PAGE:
Because the display was getting quite cluttered, I thought I'd post a second part to this question separately. I hope the Gods of Math Overflow don't take too much offense. I'll go now into some details with which I wished intially to avoid prejudicing the replies.

Here are three natural areas of progression in the study of topology:

(1) point-set topology;

(3) sheaves and their cohomology;

and a very important

(2) middle ground

that I won't give a name to, involving matters like the classification of two-manifolds. I don't quite agree that the metric space intuition is sufficient even for a first course, simply because we always look ahead to the way the material will help or hinder students' future understanding.

Now, it is in (3) that a topology in the abstract sense plays a very active role, as the relation to global invariants emerges prominently. At this point, the definition needs no other motivation. However, in an introductory course on (1), I have yet to incorporate successfully interesting material from (3). When dealing with (2), curiously enough, the definition of a topology plays a very passive role. Many arguments are strongly intuitive. However, it is clear that one needs to have already absorbed (1) for the material in (2) to feel really comfortable. Of course there are exceptionallly intuitive people who can work fluently on (2) without a firm foundation in point-set topology. But for most ordinary folks (like me), the rigor of (1) is needed if only as a psychological crutch. Note here that most of the natural spaces that come up in (2) are in fact metrizable. However, getting bogged down with worrying about the metric would be a definite hindrance in working through the operations that come up constantly: stretching, bending, and perhaps most conspicuously, gluing. A quotient metric is a rather tricky notion, while a quotient topology is obvious.

With this future work in mind, how best then should one get this background in (1)? When I was an undergraduate, in fact, there was plenty of motivation in course (1). We used the first part of Munkres' book, and had exercises dug out of 'Counterexamples in Topology,' involving many strange spaces that have one property but not another. It was great fun. You may wonder then, what exactly I'm worried about. It's that I felt later that this kind of motivation had not been quite right. It wasn't entirely wrong either. Certainly we became very confident in working with the definitions, and that was good. However, and this is a big 'however,' when I moved on to (2), I had a distinct sense that the motivational material and exercises used in (1) were actually preventing me from learning the new notions efficiently. It took me quite a long time to make the transition, bugged by a persistent longing for the axioms and the exotic examples. A number of conversations I've had over the years indicate that my experience was far from unique. At any rate, this experience makes the issue for me quite different from a course on, say, linear algebra. No doubt the motivational material for diagonalization used in most courses is hardly convincing. Substantive examples come later, sometimes much later. But most of the operators and eigenvectors in standard textbooks are good toy models for a wide range of serious objects.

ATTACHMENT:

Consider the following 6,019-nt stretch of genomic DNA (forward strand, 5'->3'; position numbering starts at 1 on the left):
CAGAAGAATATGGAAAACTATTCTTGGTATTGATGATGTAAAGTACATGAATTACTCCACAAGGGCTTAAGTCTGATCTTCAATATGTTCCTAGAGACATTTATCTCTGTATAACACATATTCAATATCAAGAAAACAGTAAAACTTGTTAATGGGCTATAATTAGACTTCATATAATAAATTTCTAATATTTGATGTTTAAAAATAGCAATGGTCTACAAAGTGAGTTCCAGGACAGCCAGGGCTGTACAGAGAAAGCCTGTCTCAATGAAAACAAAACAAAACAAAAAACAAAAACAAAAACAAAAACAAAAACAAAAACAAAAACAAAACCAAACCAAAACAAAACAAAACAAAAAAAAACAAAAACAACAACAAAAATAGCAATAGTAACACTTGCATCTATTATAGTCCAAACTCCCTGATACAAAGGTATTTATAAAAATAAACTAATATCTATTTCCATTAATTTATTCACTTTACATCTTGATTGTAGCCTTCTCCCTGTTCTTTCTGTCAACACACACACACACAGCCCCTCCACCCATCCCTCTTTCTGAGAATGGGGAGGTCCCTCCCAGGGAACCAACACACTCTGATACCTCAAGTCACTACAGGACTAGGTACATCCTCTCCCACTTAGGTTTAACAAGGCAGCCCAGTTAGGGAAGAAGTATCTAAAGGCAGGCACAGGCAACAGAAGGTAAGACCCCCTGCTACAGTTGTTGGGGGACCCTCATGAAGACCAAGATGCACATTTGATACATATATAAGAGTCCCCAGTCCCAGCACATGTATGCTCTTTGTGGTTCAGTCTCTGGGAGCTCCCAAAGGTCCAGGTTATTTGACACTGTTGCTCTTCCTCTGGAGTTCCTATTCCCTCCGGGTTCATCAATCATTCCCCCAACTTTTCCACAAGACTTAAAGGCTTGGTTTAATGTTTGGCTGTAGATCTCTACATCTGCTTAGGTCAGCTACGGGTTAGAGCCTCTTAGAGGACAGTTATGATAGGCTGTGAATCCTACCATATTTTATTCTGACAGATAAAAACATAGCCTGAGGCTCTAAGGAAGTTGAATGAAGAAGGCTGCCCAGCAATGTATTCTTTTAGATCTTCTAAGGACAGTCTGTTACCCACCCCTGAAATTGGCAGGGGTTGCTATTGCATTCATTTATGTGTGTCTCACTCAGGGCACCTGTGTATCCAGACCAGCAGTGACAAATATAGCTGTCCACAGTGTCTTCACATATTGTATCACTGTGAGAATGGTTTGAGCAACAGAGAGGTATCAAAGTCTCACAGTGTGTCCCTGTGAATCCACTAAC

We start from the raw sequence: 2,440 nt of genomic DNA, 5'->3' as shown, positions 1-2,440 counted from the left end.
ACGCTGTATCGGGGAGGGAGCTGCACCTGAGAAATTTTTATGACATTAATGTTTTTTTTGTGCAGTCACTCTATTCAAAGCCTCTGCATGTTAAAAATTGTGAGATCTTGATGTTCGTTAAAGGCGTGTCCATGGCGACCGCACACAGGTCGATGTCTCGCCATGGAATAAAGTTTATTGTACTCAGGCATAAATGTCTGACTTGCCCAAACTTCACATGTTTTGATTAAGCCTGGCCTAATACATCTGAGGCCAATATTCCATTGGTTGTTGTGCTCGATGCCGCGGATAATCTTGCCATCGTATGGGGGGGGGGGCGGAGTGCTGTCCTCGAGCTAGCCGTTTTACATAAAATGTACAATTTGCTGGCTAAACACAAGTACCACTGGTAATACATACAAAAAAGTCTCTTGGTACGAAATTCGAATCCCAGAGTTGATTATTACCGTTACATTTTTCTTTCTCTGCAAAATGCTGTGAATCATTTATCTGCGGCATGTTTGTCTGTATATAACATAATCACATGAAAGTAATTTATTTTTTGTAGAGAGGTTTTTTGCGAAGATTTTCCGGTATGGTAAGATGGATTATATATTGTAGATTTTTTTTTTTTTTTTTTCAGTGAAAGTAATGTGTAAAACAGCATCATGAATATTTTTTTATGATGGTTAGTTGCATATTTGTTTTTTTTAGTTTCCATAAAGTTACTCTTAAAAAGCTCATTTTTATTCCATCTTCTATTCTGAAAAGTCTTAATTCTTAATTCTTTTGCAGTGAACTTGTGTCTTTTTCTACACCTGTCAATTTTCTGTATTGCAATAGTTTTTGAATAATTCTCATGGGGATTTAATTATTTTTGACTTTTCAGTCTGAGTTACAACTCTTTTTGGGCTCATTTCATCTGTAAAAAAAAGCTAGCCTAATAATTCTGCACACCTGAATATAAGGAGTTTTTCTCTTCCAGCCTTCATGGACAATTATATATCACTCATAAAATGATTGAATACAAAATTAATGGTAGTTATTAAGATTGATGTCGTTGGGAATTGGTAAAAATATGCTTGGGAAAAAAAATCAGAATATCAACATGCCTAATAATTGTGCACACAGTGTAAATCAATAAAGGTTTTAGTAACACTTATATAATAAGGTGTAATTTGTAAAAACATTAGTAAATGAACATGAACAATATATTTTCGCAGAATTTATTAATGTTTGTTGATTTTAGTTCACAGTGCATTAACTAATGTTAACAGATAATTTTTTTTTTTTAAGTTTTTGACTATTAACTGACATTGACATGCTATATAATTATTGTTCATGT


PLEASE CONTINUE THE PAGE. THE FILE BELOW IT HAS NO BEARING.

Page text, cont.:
One obvious remedy would be to incorporate material from (2) into (1). I found this very hard, mostly because of the point already made above, that the role of (1) in (2) is quite implicit. When I first posed the question, I was hoping someone had figured out a good way of doing something like this. Incidentally, sheaves came around much later than the definition of a topology, so the historical question remains as well. How were the standard properties decided upon?

Let me make clear that I am not arguing that everyone has to go through the progression just outlined. Obviously, some people will take (1) elsewhere, in a way that the issues become quite different. Perhaps many people will never need more than metric spaces (or normed spaces, for that matter). But (1)-->(2)-->(3) is certainly common enough (perhaps especially for arithmetic geometers) to call for some reasonable methodology.

Meanwhile, I also appreciate Andrew Stacey's point (possibly even more than he does!). The long paragraphs above notwithstanding, the pedagogical question isn't something I lose sleep over. But it would be nice to have a few concrete and systematic ideas to use. They would certainly help me to understand the subject better!

Added:

Perhaps I should rephrase the question: How should we teach point set topology so as to facilitate the transition to the topology of natural spaces?

Somehow, this way of putting it seems much vaguer to me. 'How to teach X?' is such a broad question I would never be able to answer it myself in a finite amount of time. It seems to invite a diffuse discussion of everythng under the sun. That's why I had preferred to focus on one rather precise mathematical facet of that question. But I don't feel too strongly about it either way.